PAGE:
I'm still pondering how that happens, actually. What causes a poofy skin to form on a uniform corn mixture? Why is the surface of the polenta all crispy, enrobing a poof of air and soft, creamy (but still hot) polenta filling? It's like gruyeres. Cheese puffs.
In terms of physics, I know that when the temperature increases, volume increases. Therefore, when you stick polenta in the oven, the pockets of air within the polenta, which get closed off by the crispy surface of the polenta, expand. The expansion causes the poofiness. However, I don't understand what causes the surface of the polenta to stick to form a crisp. I initially thought, hm, gluten. But, gluten isn't present in polenta, is it? In corn? so what causes the surfaces to stick? Water? Water soluble proteins forming a matrix? The Maillard reaction? Of course, the outside is exposed to a higher temperature, meaning that it has a higher chance of burning. I suppose this means that there is less moisture on the surface of the polenta. Because the temperature is so high (425 deg. F), there isn't enough time for the water within the polenta to diffuse down its concentration gradient to distribute itself to the surface of the polenta. With a low temperature, the polenta would cook more evenly. With high temperatures, the outside is crispy, and the inside is moist (not as cooked). I could be wrong, but this is what I've gathered from science. I suppose it would be cooler to be a food scientist rather than a molecular biologist.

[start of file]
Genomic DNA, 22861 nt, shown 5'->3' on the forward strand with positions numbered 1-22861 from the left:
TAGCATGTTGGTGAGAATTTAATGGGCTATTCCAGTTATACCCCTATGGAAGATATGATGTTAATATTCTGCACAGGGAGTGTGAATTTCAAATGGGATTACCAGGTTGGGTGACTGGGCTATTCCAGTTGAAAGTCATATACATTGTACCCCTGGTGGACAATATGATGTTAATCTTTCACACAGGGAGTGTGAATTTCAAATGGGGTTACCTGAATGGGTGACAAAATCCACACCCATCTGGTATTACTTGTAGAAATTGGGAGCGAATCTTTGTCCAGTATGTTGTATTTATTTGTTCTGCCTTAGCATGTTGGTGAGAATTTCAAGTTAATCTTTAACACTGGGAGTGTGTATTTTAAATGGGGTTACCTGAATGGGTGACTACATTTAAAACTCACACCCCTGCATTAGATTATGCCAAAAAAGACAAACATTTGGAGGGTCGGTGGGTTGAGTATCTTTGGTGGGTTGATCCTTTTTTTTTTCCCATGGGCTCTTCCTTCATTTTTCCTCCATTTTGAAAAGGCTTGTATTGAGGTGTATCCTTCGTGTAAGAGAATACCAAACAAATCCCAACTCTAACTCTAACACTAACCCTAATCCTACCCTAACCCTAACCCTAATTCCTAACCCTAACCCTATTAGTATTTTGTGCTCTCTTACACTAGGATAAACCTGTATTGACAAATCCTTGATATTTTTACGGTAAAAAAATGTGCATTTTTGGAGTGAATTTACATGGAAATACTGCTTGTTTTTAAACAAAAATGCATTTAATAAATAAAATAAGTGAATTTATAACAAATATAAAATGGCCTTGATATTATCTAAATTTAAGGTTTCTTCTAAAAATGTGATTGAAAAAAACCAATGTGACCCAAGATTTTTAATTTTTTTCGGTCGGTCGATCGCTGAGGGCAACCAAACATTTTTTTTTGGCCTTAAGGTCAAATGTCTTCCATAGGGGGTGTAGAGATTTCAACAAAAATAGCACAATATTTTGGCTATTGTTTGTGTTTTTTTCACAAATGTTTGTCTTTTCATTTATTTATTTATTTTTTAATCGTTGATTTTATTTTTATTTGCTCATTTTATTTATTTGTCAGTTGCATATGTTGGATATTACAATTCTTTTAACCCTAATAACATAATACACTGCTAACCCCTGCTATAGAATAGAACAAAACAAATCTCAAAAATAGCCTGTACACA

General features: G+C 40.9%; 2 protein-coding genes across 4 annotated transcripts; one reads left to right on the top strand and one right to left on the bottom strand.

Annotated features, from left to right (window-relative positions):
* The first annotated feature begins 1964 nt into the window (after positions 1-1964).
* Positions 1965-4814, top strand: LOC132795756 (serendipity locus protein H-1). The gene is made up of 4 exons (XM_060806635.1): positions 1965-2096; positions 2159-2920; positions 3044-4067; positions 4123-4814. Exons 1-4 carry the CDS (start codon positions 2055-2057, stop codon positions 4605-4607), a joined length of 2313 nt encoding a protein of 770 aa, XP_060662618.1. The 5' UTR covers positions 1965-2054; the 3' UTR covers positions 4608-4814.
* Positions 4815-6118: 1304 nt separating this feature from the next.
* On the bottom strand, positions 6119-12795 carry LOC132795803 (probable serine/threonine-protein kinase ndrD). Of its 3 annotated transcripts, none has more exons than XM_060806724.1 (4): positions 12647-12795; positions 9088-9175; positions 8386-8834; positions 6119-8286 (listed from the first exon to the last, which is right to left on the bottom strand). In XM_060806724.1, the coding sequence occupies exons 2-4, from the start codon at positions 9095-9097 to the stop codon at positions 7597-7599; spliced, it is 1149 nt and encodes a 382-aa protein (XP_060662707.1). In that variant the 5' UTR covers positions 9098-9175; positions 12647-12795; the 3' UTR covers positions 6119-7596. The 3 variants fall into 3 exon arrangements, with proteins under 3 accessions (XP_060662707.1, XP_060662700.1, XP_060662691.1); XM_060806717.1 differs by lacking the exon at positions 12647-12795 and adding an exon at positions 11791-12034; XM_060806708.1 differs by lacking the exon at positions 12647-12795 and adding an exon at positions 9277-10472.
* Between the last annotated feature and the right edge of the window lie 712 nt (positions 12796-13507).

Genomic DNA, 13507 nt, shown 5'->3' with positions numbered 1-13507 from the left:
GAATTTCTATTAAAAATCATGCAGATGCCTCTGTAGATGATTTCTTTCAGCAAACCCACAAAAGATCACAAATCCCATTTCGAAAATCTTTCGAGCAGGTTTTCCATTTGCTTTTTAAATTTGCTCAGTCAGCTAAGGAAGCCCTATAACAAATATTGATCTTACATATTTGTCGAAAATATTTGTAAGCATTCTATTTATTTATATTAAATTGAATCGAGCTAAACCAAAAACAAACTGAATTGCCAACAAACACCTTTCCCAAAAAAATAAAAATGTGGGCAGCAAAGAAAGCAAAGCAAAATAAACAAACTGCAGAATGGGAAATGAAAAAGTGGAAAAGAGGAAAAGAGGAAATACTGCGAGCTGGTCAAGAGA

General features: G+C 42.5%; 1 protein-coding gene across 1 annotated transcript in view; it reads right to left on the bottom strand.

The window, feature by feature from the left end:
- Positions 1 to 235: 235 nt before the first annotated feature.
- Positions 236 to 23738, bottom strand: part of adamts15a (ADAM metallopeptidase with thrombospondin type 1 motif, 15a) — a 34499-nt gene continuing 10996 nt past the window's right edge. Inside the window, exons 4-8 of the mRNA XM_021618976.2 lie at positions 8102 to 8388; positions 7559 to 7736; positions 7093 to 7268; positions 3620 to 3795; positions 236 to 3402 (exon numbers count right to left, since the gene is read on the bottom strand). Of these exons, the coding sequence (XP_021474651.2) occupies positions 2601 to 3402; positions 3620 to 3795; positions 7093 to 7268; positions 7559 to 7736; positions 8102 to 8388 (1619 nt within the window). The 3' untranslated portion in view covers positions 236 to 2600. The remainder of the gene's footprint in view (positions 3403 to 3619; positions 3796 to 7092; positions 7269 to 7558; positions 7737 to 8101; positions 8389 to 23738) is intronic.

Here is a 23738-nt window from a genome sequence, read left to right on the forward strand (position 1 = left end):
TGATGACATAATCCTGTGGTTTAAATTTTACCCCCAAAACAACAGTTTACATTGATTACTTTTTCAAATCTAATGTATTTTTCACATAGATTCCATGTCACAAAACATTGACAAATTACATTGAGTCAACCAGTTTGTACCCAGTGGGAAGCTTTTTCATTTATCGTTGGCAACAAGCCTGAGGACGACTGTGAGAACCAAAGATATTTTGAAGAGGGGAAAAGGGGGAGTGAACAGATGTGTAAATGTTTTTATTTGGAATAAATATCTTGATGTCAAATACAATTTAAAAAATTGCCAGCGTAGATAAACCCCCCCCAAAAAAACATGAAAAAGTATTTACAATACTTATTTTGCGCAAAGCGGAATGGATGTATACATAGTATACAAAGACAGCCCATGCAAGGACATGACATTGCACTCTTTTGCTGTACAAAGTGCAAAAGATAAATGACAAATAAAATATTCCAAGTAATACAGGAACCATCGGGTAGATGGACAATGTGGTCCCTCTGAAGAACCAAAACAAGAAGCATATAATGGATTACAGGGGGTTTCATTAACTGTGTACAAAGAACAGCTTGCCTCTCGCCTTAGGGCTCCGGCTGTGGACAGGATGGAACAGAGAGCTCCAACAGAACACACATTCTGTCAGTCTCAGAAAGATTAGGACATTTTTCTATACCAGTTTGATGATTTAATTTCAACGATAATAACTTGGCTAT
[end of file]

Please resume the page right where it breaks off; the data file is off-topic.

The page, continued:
It's very delicious... Next time I ought to make thinner slices (though, these were already hard to slice). 425 F for 15 minutes on one side, 15 minutes on the other. Bottom rack. It's like a chip... but not really. No oil, either. Just slice polenta from a tube (I know, I should make polenta from scratch.) Delicious!